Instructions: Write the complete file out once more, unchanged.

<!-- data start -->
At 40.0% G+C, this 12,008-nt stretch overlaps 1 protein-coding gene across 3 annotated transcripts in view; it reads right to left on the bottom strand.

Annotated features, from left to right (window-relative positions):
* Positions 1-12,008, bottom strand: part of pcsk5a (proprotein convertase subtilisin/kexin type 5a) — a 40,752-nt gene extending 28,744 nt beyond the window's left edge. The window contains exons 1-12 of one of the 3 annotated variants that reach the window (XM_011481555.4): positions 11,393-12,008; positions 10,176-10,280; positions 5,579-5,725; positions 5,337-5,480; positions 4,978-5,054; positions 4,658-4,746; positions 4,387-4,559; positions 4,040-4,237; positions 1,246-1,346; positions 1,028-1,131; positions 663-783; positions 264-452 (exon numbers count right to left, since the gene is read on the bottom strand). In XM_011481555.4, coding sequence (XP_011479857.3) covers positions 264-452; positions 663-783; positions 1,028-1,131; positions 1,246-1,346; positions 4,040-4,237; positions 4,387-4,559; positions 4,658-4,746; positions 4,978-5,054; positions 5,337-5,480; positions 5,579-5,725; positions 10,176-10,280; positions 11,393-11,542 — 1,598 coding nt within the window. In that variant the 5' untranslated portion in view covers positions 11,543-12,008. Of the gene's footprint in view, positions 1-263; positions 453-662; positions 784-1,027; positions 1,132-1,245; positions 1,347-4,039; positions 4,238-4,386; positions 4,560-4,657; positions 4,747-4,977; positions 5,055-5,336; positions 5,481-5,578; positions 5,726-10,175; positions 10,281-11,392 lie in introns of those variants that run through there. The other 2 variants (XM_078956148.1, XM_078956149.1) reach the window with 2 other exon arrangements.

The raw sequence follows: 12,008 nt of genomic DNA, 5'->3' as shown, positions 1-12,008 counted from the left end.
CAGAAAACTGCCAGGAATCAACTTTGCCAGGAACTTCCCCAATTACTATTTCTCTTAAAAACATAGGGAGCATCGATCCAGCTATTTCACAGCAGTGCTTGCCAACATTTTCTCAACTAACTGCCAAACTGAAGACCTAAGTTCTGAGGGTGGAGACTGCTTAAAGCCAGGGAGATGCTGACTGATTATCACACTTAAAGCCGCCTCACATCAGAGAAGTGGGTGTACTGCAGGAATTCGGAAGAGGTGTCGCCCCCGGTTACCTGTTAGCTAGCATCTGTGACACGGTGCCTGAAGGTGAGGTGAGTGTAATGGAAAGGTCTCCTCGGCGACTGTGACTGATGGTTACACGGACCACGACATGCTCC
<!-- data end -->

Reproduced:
At 40.0% G+C, this 12,008-nt stretch overlaps 1 protein-coding gene across 3 annotated transcripts in view; it reads right to left on the bottom strand.

Annotated features, from left to right (window-relative positions):
* Positions 1-12,008, bottom strand: part of pcsk5a (proprotein convertase subtilisin/kexin type 5a) — a 40,752-nt gene extending 28,744 nt beyond the window's left edge. The window contains exons 1-12 of one of the 3 annotated variants that reach the window (XM_011481555.4): positions 11,393-12,008; positions 10,176-10,280; positions 5,579-5,725; positions 5,337-5,480; positions 4,978-5,054; positions 4,658-4,746; positions 4,387-4,559; positions 4,040-4,237; positions 1,246-1,346; positions 1,028-1,131; positions 663-783; positions 264-452 (exon numbers count right to left, since the gene is read on the bottom strand). In XM_011481555.4, coding sequence (XP_011479857.3) covers positions 264-452; positions 663-783; positions 1,028-1,131; positions 1,246-1,346; positions 4,040-4,237; positions 4,387-4,559; positions 4,658-4,746; positions 4,978-5,054; positions 5,337-5,480; positions 5,579-5,725; positions 10,176-10,280; positions 11,393-11,542 — 1,598 coding nt within the window. In that variant the 5' untranslated portion in view covers positions 11,543-12,008. Of the gene's footprint in view, positions 1-263; positions 453-662; positions 784-1,027; positions 1,132-1,245; positions 1,347-4,039; positions 4,238-4,386; positions 4,560-4,657; positions 4,747-4,977; positions 5,055-5,336; positions 5,481-5,578; positions 5,726-10,175; positions 10,281-11,392 lie in introns of those variants that run through there. The other 2 variants (XM_078956148.1, XM_078956149.1) reach the window with 2 other exon arrangements.

The raw sequence follows: 12,008 nt of genomic DNA, 5'->3' as shown, positions 1-12,008 counted from the left end.
CAGAAAACTGCCAGGAATCAACTTTGCCAGGAACTTCCCCAATTACTATTTCTCTTAAAAACATAGGGAGCATCGATCCAGCTATTTCACAGCAGTGCTTGCCAACATTTTCTCAACTAACTGCCAAACTGAAGACCTAAGTTCTGAGGGTGGAGACTGCTTAAAGCCAGGGAGATGCTGACTGATTATCACACTTAAAGCCGCCTCACATCAGAGAAGTGGGTGTACTGCAGGAATTCGGAAGAGGTGTCGCCCCCGGTTACCTGTTAGCTAGCATCTGTGACACGGTGCCTGAAGGTGAGGTGAGTGTAATGGAAAGGTCTCCTCGGCGACTGTGACTGATGGTTACACGGACCACGACATGCTCC